As construction projects around the country begin to reopen after COVID-19 shutdowns, contractors are returning to work. Whether because of reduced customer demand or government mandate, many have endured months of inactivity and the lack of revenue to go along with it.
A popular source of financial relief for the construction industry has been Paycheck Protection Program (PPP) loans, authorized by the Coronavirus Aid, Relief, and Economic Security (CARES) Act passed by Congress to reduce the negative economic effects imposed by the novel coronavirus.
The loans are forgivable if spent on certain payroll and other costs; otherwise, they must be paid back in two years at 1% interest.
In fact, the construction industry had the greatest share of PPP loan recipients — 13.2% — for a total of almost $45 billion as of April 16, which is the latest data available. But the Small Business Administration and the Treasury Department constantly changed guidance about the program's terms, including potential penalties, audits and eligibility, so some contractors decided to either not apply to the program or give the money back.
Congress earlier this month passed some changes to the program, though, that should clarify the rules and make the PPP more user friendly. But there are other options contractors should consider if they don't want or cannot qualify for a PPP loan.
Other federal loans
The Main Street Lending Program was established by the Federal Reserve in response to the COVID-19 outbreak and makes loans to small- and medium-sized businesses — through authorized lenders — that were in “sound financial condition” before the pandemic.
There are three types of facilities available through the program:
- Main Street New Loan Facility (MSNLF) — these loans are available to companies with 15,000 or fewer employees and $5 billion or less in revenue. The company must pay the loan, generally capped at the lesser of $35 million or four times the borrower’s adjusted 2019 EBITDA (earnings before interest, taxes, depreciation and amortization) within five years. The minimum loan size is $250,000.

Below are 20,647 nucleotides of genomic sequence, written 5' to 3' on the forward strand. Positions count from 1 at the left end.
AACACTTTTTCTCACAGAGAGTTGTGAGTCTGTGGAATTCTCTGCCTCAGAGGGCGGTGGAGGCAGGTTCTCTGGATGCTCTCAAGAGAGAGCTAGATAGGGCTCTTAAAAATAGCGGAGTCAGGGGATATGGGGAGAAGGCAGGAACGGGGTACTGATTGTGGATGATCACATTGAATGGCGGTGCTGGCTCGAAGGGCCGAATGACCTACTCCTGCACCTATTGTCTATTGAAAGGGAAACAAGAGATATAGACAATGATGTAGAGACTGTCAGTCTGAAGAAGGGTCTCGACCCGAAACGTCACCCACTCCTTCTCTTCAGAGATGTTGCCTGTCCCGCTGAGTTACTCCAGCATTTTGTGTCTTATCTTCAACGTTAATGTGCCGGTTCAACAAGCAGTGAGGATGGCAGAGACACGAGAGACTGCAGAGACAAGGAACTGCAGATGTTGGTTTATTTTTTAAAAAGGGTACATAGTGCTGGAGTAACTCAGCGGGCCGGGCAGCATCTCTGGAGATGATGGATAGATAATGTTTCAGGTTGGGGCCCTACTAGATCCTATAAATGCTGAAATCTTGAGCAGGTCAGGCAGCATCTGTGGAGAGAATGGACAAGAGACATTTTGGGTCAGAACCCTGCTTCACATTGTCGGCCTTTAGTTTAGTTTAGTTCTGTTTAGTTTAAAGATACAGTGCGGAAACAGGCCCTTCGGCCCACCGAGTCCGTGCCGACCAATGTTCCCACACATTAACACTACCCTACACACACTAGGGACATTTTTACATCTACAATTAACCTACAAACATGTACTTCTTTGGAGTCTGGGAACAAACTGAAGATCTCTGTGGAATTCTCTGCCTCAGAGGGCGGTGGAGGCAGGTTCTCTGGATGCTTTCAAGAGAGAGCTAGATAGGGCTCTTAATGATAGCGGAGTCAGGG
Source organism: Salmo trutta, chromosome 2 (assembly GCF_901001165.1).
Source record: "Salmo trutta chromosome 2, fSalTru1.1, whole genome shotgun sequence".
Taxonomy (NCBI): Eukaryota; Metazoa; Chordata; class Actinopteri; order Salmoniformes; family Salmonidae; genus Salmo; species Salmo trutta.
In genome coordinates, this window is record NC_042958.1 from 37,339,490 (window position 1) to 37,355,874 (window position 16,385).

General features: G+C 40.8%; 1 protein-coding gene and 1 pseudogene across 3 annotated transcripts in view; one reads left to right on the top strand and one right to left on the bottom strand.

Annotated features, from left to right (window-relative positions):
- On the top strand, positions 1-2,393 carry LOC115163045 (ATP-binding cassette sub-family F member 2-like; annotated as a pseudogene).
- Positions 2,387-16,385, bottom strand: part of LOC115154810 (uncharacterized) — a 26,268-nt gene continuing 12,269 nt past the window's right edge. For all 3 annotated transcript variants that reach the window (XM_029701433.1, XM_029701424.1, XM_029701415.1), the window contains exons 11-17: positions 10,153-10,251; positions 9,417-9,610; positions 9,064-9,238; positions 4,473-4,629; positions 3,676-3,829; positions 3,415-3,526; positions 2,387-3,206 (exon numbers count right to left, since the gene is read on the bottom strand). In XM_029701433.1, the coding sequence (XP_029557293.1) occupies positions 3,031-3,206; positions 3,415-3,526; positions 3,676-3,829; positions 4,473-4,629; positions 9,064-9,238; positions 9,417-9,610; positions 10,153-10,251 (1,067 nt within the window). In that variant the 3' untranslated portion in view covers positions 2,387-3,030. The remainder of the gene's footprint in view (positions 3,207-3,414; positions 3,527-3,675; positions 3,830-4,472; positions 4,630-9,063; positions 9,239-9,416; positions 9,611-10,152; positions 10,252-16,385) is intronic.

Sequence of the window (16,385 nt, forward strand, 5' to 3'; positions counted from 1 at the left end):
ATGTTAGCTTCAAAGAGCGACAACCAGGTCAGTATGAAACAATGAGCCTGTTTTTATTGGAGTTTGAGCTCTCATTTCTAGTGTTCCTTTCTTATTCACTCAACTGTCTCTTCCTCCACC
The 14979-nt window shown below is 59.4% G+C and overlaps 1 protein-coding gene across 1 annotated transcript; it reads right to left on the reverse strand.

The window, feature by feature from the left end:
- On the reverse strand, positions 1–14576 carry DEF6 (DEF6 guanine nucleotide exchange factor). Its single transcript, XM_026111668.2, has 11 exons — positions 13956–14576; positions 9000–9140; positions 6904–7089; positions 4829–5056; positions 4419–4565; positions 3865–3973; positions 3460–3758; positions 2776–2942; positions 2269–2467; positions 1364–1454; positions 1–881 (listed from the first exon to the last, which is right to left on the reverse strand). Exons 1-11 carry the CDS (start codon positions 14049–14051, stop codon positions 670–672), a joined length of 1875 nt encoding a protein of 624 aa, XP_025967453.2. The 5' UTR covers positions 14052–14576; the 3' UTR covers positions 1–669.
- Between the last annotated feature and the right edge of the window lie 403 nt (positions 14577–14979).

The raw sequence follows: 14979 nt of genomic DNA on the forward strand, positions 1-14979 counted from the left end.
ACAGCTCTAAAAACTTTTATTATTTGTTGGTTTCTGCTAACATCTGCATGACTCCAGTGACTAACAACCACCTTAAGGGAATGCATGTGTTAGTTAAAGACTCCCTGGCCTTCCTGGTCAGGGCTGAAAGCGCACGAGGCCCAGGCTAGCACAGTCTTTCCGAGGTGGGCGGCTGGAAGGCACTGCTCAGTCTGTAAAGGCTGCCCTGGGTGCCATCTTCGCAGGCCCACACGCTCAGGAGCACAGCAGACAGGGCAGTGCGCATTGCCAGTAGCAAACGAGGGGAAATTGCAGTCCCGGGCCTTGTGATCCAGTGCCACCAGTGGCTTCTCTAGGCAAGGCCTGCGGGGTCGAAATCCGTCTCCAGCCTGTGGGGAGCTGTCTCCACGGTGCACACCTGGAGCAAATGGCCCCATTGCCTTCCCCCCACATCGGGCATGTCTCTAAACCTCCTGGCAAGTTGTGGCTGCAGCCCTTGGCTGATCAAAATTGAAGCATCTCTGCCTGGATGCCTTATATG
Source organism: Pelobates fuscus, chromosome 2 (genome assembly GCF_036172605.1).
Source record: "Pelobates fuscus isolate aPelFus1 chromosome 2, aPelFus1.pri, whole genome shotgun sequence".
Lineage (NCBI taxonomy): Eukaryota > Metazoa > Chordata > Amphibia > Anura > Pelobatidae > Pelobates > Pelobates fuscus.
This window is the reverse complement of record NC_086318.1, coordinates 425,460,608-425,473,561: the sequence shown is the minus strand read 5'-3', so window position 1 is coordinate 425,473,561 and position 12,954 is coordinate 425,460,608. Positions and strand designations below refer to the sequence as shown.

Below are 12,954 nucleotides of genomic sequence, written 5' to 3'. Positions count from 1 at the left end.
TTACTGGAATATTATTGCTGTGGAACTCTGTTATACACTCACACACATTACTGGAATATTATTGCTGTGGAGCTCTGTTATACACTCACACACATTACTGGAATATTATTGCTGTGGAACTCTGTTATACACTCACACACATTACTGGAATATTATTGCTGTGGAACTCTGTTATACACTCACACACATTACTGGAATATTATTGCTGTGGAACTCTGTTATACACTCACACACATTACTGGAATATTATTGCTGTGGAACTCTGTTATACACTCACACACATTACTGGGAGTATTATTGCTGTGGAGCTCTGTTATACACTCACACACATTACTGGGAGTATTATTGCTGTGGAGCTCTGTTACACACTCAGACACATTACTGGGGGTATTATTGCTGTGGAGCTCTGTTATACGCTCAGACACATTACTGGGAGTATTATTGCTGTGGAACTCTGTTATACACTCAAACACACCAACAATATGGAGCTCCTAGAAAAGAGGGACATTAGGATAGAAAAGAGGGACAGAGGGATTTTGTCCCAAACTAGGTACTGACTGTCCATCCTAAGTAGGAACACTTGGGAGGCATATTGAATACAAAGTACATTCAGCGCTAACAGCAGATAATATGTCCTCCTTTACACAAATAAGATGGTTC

- Main Street Priority Loan Facility (MSPLF) — these loans have similar requirements as the MSNLF except the maximum loan is limited to the lesser of $50 million or six times the borrower’s EBITDA. The minimum loan size is $250,000.
- Main Street Expanded Loan Facility (MSELF) — these loans have many of the same requirements as the other two facilities, but the loan size is limited to the lesser of $300 million or six times the borrower’s EBITDA. The minimum loan size is $10 million.
Even though the names of these loans include the phrase “Main Street,” indicating they are for the average company, underwriting is onerous, and they are clearly intended for large companies, said Michael Ceschini, managing member at Ceschini CPAs Tax and Advisory PLLC in New York. For the smaller companies that need some financial relief, he said, the program has not been well received.
In an effort to make them more accessible, the terms reflect changes that the Fed made in the last week. The agency also changed the repayment terms from four years to five and allows recipients to defer principal payments for two years and interest payments for one.
Borrowers are not eligible to participate if they borrowed money through the PPP.